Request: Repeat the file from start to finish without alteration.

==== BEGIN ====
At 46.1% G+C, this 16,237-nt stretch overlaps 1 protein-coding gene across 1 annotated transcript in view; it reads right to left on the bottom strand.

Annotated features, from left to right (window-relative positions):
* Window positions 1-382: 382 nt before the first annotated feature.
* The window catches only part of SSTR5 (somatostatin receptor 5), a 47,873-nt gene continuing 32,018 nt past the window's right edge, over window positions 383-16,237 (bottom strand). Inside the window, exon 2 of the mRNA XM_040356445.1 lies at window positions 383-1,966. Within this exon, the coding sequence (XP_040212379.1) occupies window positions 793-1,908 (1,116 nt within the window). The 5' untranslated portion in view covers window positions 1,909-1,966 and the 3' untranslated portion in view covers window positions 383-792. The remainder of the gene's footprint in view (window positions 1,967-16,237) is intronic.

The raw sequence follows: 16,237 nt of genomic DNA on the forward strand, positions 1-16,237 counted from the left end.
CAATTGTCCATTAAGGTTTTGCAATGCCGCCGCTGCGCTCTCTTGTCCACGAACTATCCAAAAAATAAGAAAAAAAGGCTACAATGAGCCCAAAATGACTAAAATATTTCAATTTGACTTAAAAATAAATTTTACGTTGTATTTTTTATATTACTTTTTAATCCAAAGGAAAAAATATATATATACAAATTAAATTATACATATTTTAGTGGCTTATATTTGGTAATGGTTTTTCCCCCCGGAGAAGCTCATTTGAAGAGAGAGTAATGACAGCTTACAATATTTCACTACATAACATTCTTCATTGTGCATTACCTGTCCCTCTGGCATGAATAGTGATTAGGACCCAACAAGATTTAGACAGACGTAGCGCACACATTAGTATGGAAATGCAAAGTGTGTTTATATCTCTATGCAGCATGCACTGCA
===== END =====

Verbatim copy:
At 46.1% G+C, this 16,237-nt stretch overlaps 1 protein-coding gene across 1 annotated transcript in view; it reads right to left on the bottom strand.

Annotated features, from left to right (window-relative positions):
* Window positions 1-382: 382 nt before the first annotated feature.
* The window catches only part of SSTR5 (somatostatin receptor 5), a 47,873-nt gene continuing 32,018 nt past the window's right edge, over window positions 383-16,237 (bottom strand). Inside the window, exon 2 of the mRNA XM_040356445.1 lies at window positions 383-1,966. Within this exon, the coding sequence (XP_040212379.1) occupies window positions 793-1,908 (1,116 nt within the window). The 5' untranslated portion in view covers window positions 1,909-1,966 and the 3' untranslated portion in view covers window positions 383-792. The remainder of the gene's footprint in view (window positions 1,967-16,237) is intronic.

The raw sequence follows: 16,237 nt of genomic DNA on the forward strand, positions 1-16,237 counted from the left end.
CAATTGTCCATTAAGGTTTTGCAATGCCGCCGCTGCGCTCTCTTGTCCACGAACTATCCAAAAAATAAGAAAAAAAGGCTACAATGAGCCCAAAATGACTAAAATATTTCAATTTGACTTAAAAATAAATTTTACGTTGTATTTTTTATATTACTTTTTAATCCAAAGGAAAAAATATATATATACAAATTAAATTATACATATTTTAGTGGCTTATATTTGGTAATGGTTTTTCCCCCCGGAGAAGCTCATTTGAAGAGAGAGTAATGACAGCTTACAATATTTCACTACATAACATTCTTCATTGTGCATTACCTGTCCCTCTGGCATGAATAGTGATTAGGACCCAACAAGATTTAGACAGACGTAGCGCACACATTAGTATGGAAATGCAAAGTGTGTTTATATCTCTATGCAGCATGCACTGCA